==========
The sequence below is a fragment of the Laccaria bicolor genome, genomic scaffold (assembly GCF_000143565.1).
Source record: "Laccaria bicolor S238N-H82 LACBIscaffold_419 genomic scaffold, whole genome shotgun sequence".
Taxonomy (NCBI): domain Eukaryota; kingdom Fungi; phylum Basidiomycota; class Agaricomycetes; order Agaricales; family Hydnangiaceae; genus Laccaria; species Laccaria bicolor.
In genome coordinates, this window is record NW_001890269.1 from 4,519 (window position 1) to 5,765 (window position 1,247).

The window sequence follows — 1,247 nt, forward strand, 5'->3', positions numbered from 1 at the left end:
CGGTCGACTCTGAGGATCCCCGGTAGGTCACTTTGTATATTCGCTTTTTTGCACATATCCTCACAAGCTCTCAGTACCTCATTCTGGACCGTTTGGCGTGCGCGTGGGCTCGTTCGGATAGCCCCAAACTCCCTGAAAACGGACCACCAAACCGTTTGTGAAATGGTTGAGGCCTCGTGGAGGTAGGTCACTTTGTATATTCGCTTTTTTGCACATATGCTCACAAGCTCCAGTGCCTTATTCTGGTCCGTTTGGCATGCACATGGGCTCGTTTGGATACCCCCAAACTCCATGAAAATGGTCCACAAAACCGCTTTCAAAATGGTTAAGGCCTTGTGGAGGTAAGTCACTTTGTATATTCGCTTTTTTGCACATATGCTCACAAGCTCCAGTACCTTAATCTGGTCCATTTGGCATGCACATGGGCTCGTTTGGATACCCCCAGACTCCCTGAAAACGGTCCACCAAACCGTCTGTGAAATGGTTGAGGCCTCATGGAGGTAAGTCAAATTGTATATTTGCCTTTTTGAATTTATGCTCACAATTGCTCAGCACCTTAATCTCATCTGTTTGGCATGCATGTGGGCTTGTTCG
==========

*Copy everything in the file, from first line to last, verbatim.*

The sequence below is a fragment of the Laccaria bicolor genome, genomic scaffold (assembly GCF_000143565.1).
Source record: "Laccaria bicolor S238N-H82 LACBIscaffold_419 genomic scaffold, whole genome shotgun sequence".
Taxonomy (NCBI): domain Eukaryota; kingdom Fungi; phylum Basidiomycota; class Agaricomycetes; order Agaricales; family Hydnangiaceae; genus Laccaria; species Laccaria bicolor.
In genome coordinates, this window is record NW_001890269.1 from 4,519 (window position 1) to 5,765 (window position 1,247).

The window sequence follows — 1,247 nt, forward strand, 5'->3', positions numbered from 1 at the left end:
CGGTCGACTCTGAGGATCCCCGGTAGGTCACTTTGTATATTCGCTTTTTTGCACATATCCTCACAAGCTCTCAGTACCTCATTCTGGACCGTTTGGCGTGCGCGTGGGCTCGTTCGGATAGCCCCAAACTCCCTGAAAACGGACCACCAAACCGTTTGTGAAATGGTTGAGGCCTCGTGGAGGTAGGTCACTTTGTATATTCGCTTTTTTGCACATATGCTCACAAGCTCCAGTGCCTTATTCTGGTCCGTTTGGCATGCACATGGGCTCGTTTGGATACCCCCAAACTCCATGAAAATGGTCCACAAAACCGCTTTCAAAATGGTTAAGGCCTTGTGGAGGTAAGTCACTTTGTATATTCGCTTTTTTGCACATATGCTCACAAGCTCCAGTACCTTAATCTGGTCCATTTGGCATGCACATGGGCTCGTTTGGATACCCCCAGACTCCCTGAAAACGGTCCACCAAACCGTCTGTGAAATGGTTGAGGCCTCATGGAGGTAAGTCAAATTGTATATTTGCCTTTTTGAATTTATGCTCACAATTGCTCAGCACCTTAATCTCATCTGTTTGGCATGCATGTGGGCTTGTTCG